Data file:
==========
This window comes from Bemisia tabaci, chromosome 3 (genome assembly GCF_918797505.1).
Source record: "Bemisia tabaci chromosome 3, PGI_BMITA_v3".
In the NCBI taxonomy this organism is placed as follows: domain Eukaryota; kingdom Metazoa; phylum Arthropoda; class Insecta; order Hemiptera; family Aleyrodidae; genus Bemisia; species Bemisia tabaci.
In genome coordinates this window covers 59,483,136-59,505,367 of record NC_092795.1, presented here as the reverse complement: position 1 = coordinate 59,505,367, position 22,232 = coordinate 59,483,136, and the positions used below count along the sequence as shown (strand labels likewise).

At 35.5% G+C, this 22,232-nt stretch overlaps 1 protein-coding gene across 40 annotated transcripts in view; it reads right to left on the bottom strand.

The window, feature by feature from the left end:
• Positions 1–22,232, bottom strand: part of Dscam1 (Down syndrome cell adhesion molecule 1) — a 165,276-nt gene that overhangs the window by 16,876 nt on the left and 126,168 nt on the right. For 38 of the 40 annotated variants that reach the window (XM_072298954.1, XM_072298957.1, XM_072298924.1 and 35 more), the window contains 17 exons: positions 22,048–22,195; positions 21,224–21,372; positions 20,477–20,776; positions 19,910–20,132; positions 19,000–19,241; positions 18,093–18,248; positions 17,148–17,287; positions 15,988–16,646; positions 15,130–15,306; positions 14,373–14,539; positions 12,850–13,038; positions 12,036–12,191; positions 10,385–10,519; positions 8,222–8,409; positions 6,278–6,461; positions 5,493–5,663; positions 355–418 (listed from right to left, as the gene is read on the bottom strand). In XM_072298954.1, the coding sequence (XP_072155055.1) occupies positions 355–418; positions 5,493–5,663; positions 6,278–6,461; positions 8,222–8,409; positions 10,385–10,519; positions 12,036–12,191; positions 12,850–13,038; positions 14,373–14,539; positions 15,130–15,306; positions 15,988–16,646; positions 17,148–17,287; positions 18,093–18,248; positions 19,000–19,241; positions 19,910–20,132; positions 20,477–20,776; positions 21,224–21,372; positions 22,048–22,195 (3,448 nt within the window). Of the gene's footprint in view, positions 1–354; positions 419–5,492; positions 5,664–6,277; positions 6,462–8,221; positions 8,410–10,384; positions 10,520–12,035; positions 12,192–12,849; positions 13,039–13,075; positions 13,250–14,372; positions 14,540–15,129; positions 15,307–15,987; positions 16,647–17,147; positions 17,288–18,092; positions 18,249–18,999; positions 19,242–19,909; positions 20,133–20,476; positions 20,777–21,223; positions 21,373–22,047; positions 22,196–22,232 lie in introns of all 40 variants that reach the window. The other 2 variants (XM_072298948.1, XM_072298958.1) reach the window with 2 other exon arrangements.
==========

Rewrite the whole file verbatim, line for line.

This window comes from Bemisia tabaci, chromosome 3 (genome assembly GCF_918797505.1).
Source record: "Bemisia tabaci chromosome 3, PGI_BMITA_v3".
In the NCBI taxonomy this organism is placed as follows: domain Eukaryota; kingdom Metazoa; phylum Arthropoda; class Insecta; order Hemiptera; family Aleyrodidae; genus Bemisia; species Bemisia tabaci.
In genome coordinates this window covers 59,483,136-59,505,367 of record NC_092795.1, presented here as the reverse complement: position 1 = coordinate 59,505,367, position 22,232 = coordinate 59,483,136, and the positions used below count along the sequence as shown (strand labels likewise).

At 35.5% G+C, this 22,232-nt stretch overlaps 1 protein-coding gene across 40 annotated transcripts in view; it reads right to left on the bottom strand.

The window, feature by feature from the left end:
• Positions 1–22,232, bottom strand: part of Dscam1 (Down syndrome cell adhesion molecule 1) — a 165,276-nt gene that overhangs the window by 16,876 nt on the left and 126,168 nt on the right. For 38 of the 40 annotated variants that reach the window (XM_072298954.1, XM_072298957.1, XM_072298924.1 and 35 more), the window contains 17 exons: positions 22,048–22,195; positions 21,224–21,372; positions 20,477–20,776; positions 19,910–20,132; positions 19,000–19,241; positions 18,093–18,248; positions 17,148–17,287; positions 15,988–16,646; positions 15,130–15,306; positions 14,373–14,539; positions 12,850–13,038; positions 12,036–12,191; positions 10,385–10,519; positions 8,222–8,409; positions 6,278–6,461; positions 5,493–5,663; positions 355–418 (listed from right to left, as the gene is read on the bottom strand). In XM_072298954.1, the coding sequence (XP_072155055.1) occupies positions 355–418; positions 5,493–5,663; positions 6,278–6,461; positions 8,222–8,409; positions 10,385–10,519; positions 12,036–12,191; positions 12,850–13,038; positions 14,373–14,539; positions 15,130–15,306; positions 15,988–16,646; positions 17,148–17,287; positions 18,093–18,248; positions 19,000–19,241; positions 19,910–20,132; positions 20,477–20,776; positions 21,224–21,372; positions 22,048–22,195 (3,448 nt within the window). Of the gene's footprint in view, positions 1–354; positions 419–5,492; positions 5,664–6,277; positions 6,462–8,221; positions 8,410–10,384; positions 10,520–12,035; positions 12,192–12,849; positions 13,039–13,075; positions 13,250–14,372; positions 14,540–15,129; positions 15,307–15,987; positions 16,647–17,147; positions 17,288–18,092; positions 18,249–18,999; positions 19,242–19,909; positions 20,133–20,476; positions 20,777–21,223; positions 21,373–22,047; positions 22,196–22,232 lie in introns of all 40 variants that reach the window. The other 2 variants (XM_072298948.1, XM_072298958.1) reach the window with 2 other exon arrangements.